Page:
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You are presented with a new economic development opportunity that can be transformative for your community. It can be that mixed-use development that will draw a broad group of retailers and revenue to your city. Or it can be that expansive indoor sports facility that will not only expand your recreational assets but become a prime destination for youth sports tournaments in your region as well.
Whatever the opportunity, it has the potential to help make your community more dynamic or desirable which, at the heart of it, is something many people want.
Some of those opportunities require working with city or county staff and local elected officials to gain approval. While it takes a great deal of work to get these projects up the hill, there are certain projects that require a well-planned effort to climb the mountain. Seeking voter approval can be challenging for even the most exciting projects. There are many more decision-makers involved and while some people will see and align with your vision, others will push back and tell their own story about your project- one that can potentially grind away a great opportunity.
It is no secret that there is distrust among the electorate when it comes to matters requiring voter approval. Even projects that will help create new economic opportunities, improve amenities, or reinvigorate neglected areas can be looked at skeptically. For some communities – voters’ skepticism may be borne out of past experiences. You may be paying for the broken promises of the past.
No matter the electoral climate or history, being upfront and honest with your community will help build (or re-build) trust, shape the narrative, and ultimately, win you approval on Election Day.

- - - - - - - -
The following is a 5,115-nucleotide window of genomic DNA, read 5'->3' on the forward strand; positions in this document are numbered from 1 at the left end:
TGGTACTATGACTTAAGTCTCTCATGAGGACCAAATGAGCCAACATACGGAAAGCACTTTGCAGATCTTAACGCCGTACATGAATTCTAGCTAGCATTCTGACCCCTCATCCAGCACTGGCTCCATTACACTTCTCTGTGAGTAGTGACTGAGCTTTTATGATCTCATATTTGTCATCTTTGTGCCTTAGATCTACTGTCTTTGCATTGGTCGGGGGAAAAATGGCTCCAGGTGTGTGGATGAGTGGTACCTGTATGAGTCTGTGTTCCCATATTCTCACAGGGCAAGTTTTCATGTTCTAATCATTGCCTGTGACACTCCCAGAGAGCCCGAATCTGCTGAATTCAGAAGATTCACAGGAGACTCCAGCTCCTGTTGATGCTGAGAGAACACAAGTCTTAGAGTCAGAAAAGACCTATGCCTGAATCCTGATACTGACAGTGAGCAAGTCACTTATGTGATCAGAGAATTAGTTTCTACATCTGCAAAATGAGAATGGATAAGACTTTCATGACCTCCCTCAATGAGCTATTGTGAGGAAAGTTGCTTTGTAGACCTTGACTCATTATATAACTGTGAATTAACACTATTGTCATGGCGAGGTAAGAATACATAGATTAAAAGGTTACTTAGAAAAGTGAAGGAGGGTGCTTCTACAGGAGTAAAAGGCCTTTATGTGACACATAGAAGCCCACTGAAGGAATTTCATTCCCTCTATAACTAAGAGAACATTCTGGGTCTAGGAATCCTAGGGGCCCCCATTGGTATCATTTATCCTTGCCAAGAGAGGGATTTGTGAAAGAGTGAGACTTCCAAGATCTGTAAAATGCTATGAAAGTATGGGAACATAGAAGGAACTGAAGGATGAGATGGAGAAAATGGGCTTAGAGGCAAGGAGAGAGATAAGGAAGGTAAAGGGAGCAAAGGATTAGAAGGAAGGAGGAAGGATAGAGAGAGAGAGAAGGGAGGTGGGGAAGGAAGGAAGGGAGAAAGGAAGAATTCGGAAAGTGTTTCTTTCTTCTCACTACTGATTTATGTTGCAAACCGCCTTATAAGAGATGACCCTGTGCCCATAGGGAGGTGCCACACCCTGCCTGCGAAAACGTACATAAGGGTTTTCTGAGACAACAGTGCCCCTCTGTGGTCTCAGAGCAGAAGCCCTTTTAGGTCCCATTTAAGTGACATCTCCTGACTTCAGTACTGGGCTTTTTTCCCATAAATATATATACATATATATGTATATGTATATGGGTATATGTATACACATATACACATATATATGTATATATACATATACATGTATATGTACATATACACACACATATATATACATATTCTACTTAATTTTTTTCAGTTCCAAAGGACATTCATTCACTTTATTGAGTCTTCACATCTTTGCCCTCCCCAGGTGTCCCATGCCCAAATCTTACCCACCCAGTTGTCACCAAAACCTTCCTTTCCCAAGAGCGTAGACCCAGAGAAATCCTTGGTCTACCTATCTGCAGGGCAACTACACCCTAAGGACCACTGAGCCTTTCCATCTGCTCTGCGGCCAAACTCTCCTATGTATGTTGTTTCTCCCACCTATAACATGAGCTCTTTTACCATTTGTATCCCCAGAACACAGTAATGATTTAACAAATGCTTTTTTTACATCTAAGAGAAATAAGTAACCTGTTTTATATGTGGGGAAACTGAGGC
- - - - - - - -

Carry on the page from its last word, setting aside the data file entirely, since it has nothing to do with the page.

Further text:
To help build a narrative, you first must assemble all the pieces of your project into bite-size chunks so voters can consume them easily, and quickly. This isn’t to say you shouldn’t present the full story, but people are busy and don’t have the time to read up on every detail of the project. Give them the CliffsNotes version with links to ways to read detailed information about your project, should they desire.
Voters want to know what the benefit is to the community, as well as the details of the project. Oft-asked questions include:
These are just a few of the relevant concerns citizens may require you to answer.
Once you’ve compiled all the reasons why your project is a great benefit to your city– it’s time to get out into the community to share that message and answer questions. Oftentimes, this is where the campaign for a project fails. Leaders need to take the time to engage directly with residents at their doorstep. When you are honest and open about the facts of the project, and ready and willing to answer any questions voters might have, you can make a stronger case.
Attending neighborhood association meetings, community events, and campaigning door-to-door throughout the town to share why this project is needed will help build trust and buy-in.
This investment of time and energy will also help recruit new champions for your cause. There are so many individuals within our communities who do great things day in and day out for their neighbors. They may not be elected officials, or names that the entire town knows, but they have individual spheres of influence that can go a long way in helping garner support for a cause. Through these advocates, you can build a diverse and broad coalition.
Finally, when engaging with your community – notice what resonates. The feedback you receive at neighborhood meetings or with a citizen at their doorstep will tell you a great deal about what part of your project is the most attractive. You may find that certain messaging really connects with people. For example, voters may gravitate to the message that “Project A will lead to the creation of 500 new jobs for the community.” If that message gets a positive reaction – make sure to lead with it.
Buy-in may also be as simple as showing a rendering or picture of the final project. When voters can visualize what the end result will bring to the community, they are far more likely to support it. A picture is worth a thousand words, and the more you can highlight the visual aspects of your proposal, the more likely you are to get voters to approve.
It may be intimidated to go before the electorate and gain approval for a project. However, if you are organized, knowledgeable, and armed with statistics from the beginning, you can initiate an honest and open dialogue with the community. And if you believe in the impact your project can make, it’s critical that you do so. The conversations that you have today can be instrumental in building a great quality of life for your citizens tomorrow.